Climbers Welcome to Mt Everest, But Required to Bring Down 8kg Worth of Thrash – Nepal Gov't
By Esther Tanquintic-Misa | March 5, 2014 12:37 PM EST
Nepal is again bracing for an influx of visitors wanting to trek up the challenging Mount Everest this spring, with an equal amount of potential thrash going to be left behind by the so-called nature lovers and protectors. To counter this, Nepal authorities on Monday announced adventurous climbers will now be required to bring eight kilogrammes (18 pounds) of thrash when they come down.
Mount Everest (C), the world highest peak, and other peaks of the Himalayan range are seen from air during a mountain flight from Kathmandu April 24, 2010. REUTERS/Tim Chong
Over the past six decades, Mount Everest conquerors have left behind an estimated 50 tonnes of trash that include discarded food containers, torn tents, empty oxygen bottles, and yes, even bodies of climbers who died on the mountain.
And as more and more people trek up to conquer the world's highest mountain, Nepal government authorities expect more thrash would be accumulated there if they don't take action now.
Video Source? YouTube/ Mrbikiwiki2012
Effective this spring, a climber will now be required to bring down eight kilogrammes of waste, "and that excludes their own empty oxygen bottles and human dung," Madhusudhan Burlakoti, joint secretary of Nepal's tourism ministry, said. The new rule will apply to those who want to trek beyond the Everest Base Camp, situated at 5,300m (17, 388ft).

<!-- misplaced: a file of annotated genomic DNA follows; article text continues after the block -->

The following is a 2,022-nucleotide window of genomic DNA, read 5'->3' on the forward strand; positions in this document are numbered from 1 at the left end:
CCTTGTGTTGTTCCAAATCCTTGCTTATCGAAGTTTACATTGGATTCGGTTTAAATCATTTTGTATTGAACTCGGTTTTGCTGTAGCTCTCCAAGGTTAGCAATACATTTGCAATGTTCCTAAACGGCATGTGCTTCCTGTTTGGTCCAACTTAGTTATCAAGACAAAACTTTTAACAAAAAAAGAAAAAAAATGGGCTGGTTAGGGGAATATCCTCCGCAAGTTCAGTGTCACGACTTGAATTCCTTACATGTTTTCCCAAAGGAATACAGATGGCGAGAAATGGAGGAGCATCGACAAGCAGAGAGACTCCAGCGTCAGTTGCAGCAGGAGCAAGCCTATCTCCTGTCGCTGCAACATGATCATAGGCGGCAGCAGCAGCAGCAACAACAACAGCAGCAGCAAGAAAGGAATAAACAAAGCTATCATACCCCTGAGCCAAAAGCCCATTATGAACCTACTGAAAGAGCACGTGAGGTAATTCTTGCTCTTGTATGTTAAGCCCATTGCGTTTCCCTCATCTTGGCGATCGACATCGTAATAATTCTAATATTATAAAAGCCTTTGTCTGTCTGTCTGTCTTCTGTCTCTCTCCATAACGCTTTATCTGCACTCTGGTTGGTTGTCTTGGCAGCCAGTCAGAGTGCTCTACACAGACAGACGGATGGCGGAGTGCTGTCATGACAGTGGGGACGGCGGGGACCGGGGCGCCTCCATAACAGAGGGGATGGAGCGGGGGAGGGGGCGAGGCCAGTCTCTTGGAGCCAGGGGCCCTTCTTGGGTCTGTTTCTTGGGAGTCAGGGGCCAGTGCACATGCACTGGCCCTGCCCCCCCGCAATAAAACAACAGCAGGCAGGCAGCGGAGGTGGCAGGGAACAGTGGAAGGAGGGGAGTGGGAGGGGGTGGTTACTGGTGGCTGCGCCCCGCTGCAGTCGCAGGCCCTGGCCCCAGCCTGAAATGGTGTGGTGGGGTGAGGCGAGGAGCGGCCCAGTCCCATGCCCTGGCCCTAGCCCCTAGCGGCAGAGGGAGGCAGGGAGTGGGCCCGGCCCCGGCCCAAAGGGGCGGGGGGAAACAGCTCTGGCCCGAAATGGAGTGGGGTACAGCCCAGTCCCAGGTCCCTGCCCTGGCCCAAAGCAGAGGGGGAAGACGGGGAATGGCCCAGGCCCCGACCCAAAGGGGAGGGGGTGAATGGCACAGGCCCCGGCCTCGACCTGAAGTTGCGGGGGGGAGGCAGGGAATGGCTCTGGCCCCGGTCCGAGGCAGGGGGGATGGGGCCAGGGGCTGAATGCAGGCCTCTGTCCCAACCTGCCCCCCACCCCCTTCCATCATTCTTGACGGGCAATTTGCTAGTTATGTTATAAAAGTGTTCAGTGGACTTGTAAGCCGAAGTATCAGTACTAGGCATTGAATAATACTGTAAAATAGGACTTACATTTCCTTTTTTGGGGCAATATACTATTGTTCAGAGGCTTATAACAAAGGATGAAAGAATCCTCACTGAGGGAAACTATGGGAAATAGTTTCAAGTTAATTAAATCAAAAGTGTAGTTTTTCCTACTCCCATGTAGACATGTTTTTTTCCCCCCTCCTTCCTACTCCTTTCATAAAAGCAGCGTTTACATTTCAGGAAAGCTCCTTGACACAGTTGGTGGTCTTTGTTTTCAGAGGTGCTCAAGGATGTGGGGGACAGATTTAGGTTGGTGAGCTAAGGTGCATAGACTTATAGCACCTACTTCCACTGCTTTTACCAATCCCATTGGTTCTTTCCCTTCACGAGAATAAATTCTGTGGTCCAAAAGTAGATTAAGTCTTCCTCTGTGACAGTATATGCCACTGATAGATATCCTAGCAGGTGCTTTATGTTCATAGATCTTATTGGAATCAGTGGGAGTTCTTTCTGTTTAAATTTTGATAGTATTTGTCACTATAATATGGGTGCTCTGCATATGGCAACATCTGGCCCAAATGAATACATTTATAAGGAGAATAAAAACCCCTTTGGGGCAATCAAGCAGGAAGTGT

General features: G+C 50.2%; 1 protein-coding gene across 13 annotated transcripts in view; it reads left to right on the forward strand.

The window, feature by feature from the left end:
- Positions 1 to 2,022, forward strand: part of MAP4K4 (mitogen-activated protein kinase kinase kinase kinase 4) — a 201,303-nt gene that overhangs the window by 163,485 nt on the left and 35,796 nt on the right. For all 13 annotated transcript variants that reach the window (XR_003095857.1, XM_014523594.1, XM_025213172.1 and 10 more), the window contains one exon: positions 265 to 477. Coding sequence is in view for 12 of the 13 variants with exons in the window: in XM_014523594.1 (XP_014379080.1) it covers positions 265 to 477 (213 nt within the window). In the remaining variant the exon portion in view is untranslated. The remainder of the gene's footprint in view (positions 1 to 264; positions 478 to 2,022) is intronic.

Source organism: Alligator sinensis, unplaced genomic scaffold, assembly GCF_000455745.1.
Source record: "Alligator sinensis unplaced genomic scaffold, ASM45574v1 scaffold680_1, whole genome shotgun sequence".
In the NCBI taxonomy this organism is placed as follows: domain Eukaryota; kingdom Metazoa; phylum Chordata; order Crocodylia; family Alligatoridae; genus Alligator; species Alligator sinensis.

Officials at Mount Everest base camp will check each climber who descends from the mountain. If they opt not to carry down thrash, the climbers risk losing the $4,000 deposit they made for the climbing experience.
"We at least want the climbers to compulsorily bring back their human waste," Mohan Krishna Sapkota, spokesman for country's tourism ministry, said. "We can even consider barring the climbers who fail to do that."
Nepal expects the new rule will facilitate for a collection of eight tonnes of thrash off the 8,848m (29,029ft) Mount Everest in 2014 alone.
"We are not asking climbers to search and pick up trash left by someone else. We just want them to bring back what they took up," Maddhu Sudan Burlakoti, head of the mountaineering department at the tourism ministry, said.
Mr Burlakoti pointed out the government tried to institute measures to reduce and eliminate waste from Mount Everest, but these have "not been very effective."
"This time, if climbers don't bring back garbage, we will take legal action and penalise them."
A group of 31 sherpas carried out an expedition in 2010 to rid Mount Everest's dead zone, so called because oxygen levels drop at that height, located 8,000 metres above sea level of thrash. They collected more than 4,000 pounds of garbage.
Video Source: YouTube/ deathzonemovie
It was New Zealand climber Edmund Hillary and his Sherpa guide Tenzing Norgay who first conquered the Mount Everest summit in 1953. Since then thousands have trekked up the treacherous mountain, but only few managed to conquer it, much more live to tell it.
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